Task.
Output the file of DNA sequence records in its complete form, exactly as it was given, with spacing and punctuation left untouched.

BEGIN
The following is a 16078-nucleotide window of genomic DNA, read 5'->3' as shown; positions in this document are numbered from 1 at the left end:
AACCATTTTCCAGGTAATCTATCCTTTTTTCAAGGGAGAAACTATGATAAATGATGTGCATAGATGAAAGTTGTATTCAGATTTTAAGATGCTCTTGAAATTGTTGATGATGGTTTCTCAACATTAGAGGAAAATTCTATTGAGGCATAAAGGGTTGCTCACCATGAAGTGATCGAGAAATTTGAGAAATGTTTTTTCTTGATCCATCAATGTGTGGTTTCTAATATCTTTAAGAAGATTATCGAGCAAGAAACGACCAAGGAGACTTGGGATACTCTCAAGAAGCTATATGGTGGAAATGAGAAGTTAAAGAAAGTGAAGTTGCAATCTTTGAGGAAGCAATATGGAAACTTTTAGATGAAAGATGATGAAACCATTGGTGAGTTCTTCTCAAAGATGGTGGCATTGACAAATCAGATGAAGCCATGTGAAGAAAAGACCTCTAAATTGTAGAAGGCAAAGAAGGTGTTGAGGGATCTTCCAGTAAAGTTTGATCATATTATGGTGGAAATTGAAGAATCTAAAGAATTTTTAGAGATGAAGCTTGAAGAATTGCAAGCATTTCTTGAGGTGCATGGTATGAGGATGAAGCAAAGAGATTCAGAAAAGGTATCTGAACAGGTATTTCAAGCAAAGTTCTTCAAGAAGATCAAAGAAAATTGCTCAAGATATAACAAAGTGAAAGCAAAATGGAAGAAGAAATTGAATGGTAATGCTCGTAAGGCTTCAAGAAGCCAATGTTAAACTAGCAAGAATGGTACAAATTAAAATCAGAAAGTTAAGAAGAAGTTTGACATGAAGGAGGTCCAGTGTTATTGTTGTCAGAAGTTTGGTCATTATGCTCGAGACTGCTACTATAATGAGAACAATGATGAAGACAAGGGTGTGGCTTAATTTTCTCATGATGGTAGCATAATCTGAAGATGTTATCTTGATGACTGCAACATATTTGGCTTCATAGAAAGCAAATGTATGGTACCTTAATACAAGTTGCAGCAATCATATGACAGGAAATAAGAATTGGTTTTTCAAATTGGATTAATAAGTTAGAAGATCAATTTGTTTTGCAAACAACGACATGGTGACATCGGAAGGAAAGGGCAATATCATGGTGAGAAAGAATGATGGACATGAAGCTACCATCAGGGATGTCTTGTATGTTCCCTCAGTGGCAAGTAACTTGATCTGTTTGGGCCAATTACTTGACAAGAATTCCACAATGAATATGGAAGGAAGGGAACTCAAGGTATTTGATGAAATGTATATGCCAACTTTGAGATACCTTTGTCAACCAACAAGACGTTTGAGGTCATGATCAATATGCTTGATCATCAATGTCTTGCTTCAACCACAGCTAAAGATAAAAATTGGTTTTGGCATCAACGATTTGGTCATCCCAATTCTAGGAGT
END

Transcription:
The following is a 16078-nucleotide window of genomic DNA, read 5'->3' as shown; positions in this document are numbered from 1 at the left end:
AACCATTTTCCAGGTAATCTATCCTTTTTTCAAGGGAGAAACTATGATAAATGATGTGCATAGATGAAAGTTGTATTCAGATTTTAAGATGCTCTTGAAATTGTTGATGATGGTTTCTCAACATTAGAGGAAAATTCTATTGAGGCATAAAGGGTTGCTCACCATGAAGTGATCGAGAAATTTGAGAAATGTTTTTTCTTGATCCATCAATGTGTGGTTTCTAATATCTTTAAGAAGATTATCGAGCAAGAAACGACCAAGGAGACTTGGGATACTCTCAAGAAGCTATATGGTGGAAATGAGAAGTTAAAGAAAGTGAAGTTGCAATCTTTGAGGAAGCAATATGGAAACTTTTAGATGAAAGATGATGAAACCATTGGTGAGTTCTTCTCAAAGATGGTGGCATTGACAAATCAGATGAAGCCATGTGAAGAAAAGACCTCTAAATTGTAGAAGGCAAAGAAGGTGTTGAGGGATCTTCCAGTAAAGTTTGATCATATTATGGTGGAAATTGAAGAATCTAAAGAATTTTTAGAGATGAAGCTTGAAGAATTGCAAGCATTTCTTGAGGTGCATGGTATGAGGATGAAGCAAAGAGATTCAGAAAAGGTATCTGAACAGGTATTTCAAGCAAAGTTCTTCAAGAAGATCAAAGAAAATTGCTCAAGATATAACAAAGTGAAAGCAAAATGGAAGAAGAAATTGAATGGTAATGCTCGTAAGGCTTCAAGAAGCCAATGTTAAACTAGCAAGAATGGTACAAATTAAAATCAGAAAGTTAAGAAGAAGTTTGACATGAAGGAGGTCCAGTGTTATTGTTGTCAGAAGTTTGGTCATTATGCTCGAGACTGCTACTATAATGAGAACAATGATGAAGACAAGGGTGTGGCTTAATTTTCTCATGATGGTAGCATAATCTGAAGATGTTATCTTGATGACTGCAACATATTTGGCTTCATAGAAAGCAAATGTATGGTACCTTAATACAAGTTGCAGCAATCATATGACAGGAAATAAGAATTGGTTTTTCAAATTGGATTAATAAGTTAGAAGATCAATTTGTTTTGCAAACAACGACATGGTGACATCGGAAGGAAAGGGCAATATCATGGTGAGAAAGAATGATGGACATGAAGCTACCATCAGGGATGTCTTGTATGTTCCCTCAGTGGCAAGTAACTTGATCTGTTTGGGCCAATTACTTGACAAGAATTCCACAATGAATATGGAAGGAAGGGAACTCAAGGTATTTGATGAAATGTATATGCCAACTTTGAGATACCTTTGTCAACCAACAAGACGTTTGAGGTCATGATCAATATGCTTGATCATCAATGTCTTGCTTCAACCACAGCTAAAGATAAAAATTGGTTTTGGCATCAACGATTTGGTCATCCCAATTCTAGGAGT